The most recent is for a teething or breastfeeding necklace by Smart Mom Jewelry called Teething Bling, offered to you by the fabulous Stacy at the equally fabulous Posh Baby Boutique.
The Smart Mom Teething Bling is an elegant pendant on a cord that looks just like a fashionable necklace — but the pendant is made of soft, baby-safe silicone for your little one to chew on, and the cord has a breakaway clasp if needed.
The necklace is intended as a way to soothe inflamed gums, but I think it would rock as a nursing necklace, don't you?
I wrote awhile ago about my struggles with Mikko and nipple twiddling:
And here's the necklace I made at that point to help with the problem:
Some mamas don't mind twiddling, but I find it really irritating and skin-crawling to have Mikko tweak and twist my free nipple while he eats from the other. My nipples are ultra-sensitive while breastfeeding, and I think part of my discomfort is psychological. Mikko's old enough now to know it bothers me, which helps a lot, but if you're in the phase where it's bugging you but your baby is too young to compromise with you, a nursing necklace that's safe for your baby to play with (safe both for the baby and for the necklace!) can help give busy hands something to do.
The funny thing about twiddling is I totally understand that it's natural and serves a function. Twiddling stimulates milk production just as the baby's mouth would, so it's a way older babies get more efficient at eating quickly. If they get the other side primed and ready for them, the milk will flow more readily when they switch sides. For the baby, of course, it probably just feels good to fiddle. As you can see from the charming Mary Cassatt painting to the left, breastfeeding babies have always loved exploring their mothers' bodies in general!
I totally understand this, biologically and developmentally, and I don't blame Mikko for twiddling. But neither do I blame myself for not liking it. In fact, it's led to some interesting conversations with my two-year-old about how my breasts are part of my body. If you don't mind twiddling, just stick with that. But if it does bother you, here are a few strategies to help:
- Keep your other breast covered by clothing when you're breastfeeding. Fasten back up your bra on that side, or pull down or up your shirt to make it more challenging for your baby to find the nipple. You might find it doesn't feel so sensitive and tickly from the outside if she still wants to play over the clothing.
- Try deep relaxation, meditation, or hypnosis techniques if you know them to see if you can come to terms psychologically with the twiddling.
- Gently remove your baby's hand as often as needed. You might have to hold it in place away from the nipple.
- Cover your free nipple with the palm of your hand as an additional block.
- Talk to your baby about why you don't want him to touch you in that way. Even if he's young, it will get you into the habit of explaining in a calm and reasonable way. Try to use nonjudgmental language. Many mamas find it helpful to say something like, "It's too ticklish for mama to be touched that way" or "Mouth only, please!" rather than language that blames the baby or implies that it physically hurts you if it only makes you uncomfortable.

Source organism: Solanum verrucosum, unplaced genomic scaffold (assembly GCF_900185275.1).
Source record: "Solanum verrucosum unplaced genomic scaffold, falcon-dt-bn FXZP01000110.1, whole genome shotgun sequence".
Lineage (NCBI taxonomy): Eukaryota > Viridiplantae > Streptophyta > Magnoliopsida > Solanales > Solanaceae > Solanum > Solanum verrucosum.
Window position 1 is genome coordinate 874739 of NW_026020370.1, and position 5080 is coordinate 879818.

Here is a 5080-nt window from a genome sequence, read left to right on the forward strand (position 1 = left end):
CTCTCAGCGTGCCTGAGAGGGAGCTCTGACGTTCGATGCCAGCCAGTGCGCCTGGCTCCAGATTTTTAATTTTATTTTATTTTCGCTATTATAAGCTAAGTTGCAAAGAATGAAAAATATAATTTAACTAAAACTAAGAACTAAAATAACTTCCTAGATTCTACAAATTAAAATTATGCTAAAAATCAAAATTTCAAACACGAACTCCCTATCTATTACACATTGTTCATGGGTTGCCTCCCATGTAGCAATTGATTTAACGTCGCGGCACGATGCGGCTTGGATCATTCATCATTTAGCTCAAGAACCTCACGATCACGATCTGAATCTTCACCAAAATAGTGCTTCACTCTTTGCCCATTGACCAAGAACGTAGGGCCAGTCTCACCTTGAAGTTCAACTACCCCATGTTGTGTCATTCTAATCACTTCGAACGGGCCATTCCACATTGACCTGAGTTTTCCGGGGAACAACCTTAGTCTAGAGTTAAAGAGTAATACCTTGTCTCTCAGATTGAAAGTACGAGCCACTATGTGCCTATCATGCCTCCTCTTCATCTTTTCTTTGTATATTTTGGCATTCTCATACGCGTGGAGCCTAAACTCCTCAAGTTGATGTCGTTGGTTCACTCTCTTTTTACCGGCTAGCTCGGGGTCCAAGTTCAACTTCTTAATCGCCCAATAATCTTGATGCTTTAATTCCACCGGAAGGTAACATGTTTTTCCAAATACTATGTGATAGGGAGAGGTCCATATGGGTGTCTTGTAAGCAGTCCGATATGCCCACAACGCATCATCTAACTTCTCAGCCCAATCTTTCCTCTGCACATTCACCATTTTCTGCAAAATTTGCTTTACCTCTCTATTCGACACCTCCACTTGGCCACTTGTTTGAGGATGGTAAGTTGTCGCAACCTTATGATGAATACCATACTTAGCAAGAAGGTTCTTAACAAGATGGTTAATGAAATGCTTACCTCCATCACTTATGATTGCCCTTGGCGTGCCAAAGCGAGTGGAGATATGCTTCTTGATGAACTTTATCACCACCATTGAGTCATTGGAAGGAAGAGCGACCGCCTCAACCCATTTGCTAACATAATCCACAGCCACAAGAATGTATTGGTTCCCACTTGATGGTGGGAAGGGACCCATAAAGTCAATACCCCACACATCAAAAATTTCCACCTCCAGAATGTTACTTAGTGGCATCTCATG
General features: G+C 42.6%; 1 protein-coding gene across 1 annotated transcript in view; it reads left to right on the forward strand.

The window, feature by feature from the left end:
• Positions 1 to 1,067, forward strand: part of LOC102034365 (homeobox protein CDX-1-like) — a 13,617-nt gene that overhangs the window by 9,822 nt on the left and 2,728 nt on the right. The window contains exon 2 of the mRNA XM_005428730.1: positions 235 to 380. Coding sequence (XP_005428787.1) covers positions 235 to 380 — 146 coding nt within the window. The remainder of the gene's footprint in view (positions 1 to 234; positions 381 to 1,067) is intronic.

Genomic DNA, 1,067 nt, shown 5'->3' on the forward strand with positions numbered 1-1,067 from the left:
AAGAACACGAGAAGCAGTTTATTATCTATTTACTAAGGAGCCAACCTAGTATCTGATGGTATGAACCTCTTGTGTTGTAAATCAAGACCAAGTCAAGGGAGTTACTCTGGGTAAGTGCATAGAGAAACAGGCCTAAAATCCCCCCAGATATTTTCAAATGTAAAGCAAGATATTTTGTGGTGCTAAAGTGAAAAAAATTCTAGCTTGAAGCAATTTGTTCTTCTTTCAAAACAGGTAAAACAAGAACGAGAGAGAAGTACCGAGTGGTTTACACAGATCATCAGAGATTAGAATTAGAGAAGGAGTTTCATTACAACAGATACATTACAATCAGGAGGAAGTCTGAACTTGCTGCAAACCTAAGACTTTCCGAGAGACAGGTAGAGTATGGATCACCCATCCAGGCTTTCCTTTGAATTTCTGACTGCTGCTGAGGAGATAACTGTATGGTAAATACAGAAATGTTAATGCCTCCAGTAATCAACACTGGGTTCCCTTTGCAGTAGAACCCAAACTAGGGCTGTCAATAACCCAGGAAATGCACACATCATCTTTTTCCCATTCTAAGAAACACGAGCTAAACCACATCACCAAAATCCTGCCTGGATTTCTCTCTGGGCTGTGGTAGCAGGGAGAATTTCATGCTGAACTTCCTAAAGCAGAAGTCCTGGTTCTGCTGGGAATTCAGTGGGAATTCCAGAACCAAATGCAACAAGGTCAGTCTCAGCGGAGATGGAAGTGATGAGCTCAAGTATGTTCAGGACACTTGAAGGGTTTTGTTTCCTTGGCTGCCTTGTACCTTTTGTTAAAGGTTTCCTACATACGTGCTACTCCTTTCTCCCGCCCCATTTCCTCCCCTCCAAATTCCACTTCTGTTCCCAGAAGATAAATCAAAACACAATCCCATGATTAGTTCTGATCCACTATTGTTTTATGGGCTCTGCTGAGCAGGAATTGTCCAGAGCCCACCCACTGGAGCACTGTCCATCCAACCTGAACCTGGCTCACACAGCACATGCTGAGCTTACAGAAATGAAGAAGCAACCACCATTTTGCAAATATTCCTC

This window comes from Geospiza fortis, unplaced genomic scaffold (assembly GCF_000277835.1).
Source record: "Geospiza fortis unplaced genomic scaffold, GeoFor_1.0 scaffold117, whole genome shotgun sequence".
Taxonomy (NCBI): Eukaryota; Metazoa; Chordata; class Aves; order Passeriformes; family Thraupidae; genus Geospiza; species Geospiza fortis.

- Try to train your baby to touch you in a way you find comfortable. Some mothers don't mind a flat hand on the breast, so you can try gently flattening out your baby's palm while talking about and demonstrating what you want. You might redirect the hand to touch the side of the breast or your hair or clothing.
- Keep in mind that your baby has an innate drive to twiddle. She's not doing it to annoy you.
- Tandem nurse! :) That way, there's never a free breast!
- Use a toy, safe jewelry, or other tempting goody to distract that wandering hand. This is where a nursing necklace can be so helpful!
Here are some other takes on twiddling:
- Breastfeeding Moms Unite! includes nursery rhymes she made up about twiddling. How fun is that!
- Code Name: Mama shares the funniest unorthodox toddler use of a nipple ever.
- Stand and Deliver posts a sweet video showing nipple twiddling in action, with moms smiling about it! See, not everyone minds.
- Kellymom.com gives a general rundown on how to promote good nursing manners.
Whether it's twiddling or teething or just plain distraction, there'll come a time when a lovely necklace like the Smart Mom Teething Bling will be just what you want around your neck! I think it would also make a unique and treasured baby shower gift, as a way to support a mama who intends to breastfeed and give her a way to still feel stylish in those frumpy-feeling postpartum days.
Posh Baby Boutique has lots of other lovely items, from adorable onesies to fluffy tutus, and you can follow Stacy on Posh Trendy Blog as well.
Enter to win the Smart Mom Jewelry Teething Bling pendant-and-cord necklace by June 22. This giveaway is open to USA and Canada (not just USA as originally noted, so if you're Canadian and had already given up on the contest, head back on over and rejoice).
I also reviewed and am giving away a children's book by Steve Ouch called SteamPotVille. It's a book that puts the "Sure, you betcha" in "surreal." (I just made that up. Catchy, no?)
If you want a cross between Monty Python and Where's Waldo? (as some happy reviewers have described it!), head on over to enter by June 17! This giveaway is open to USA, Canada, and UK.
What have you done (or not done) about twiddling? And I'm taking an informal poll: Are you still able to wear tempting jewelry since becoming a parent?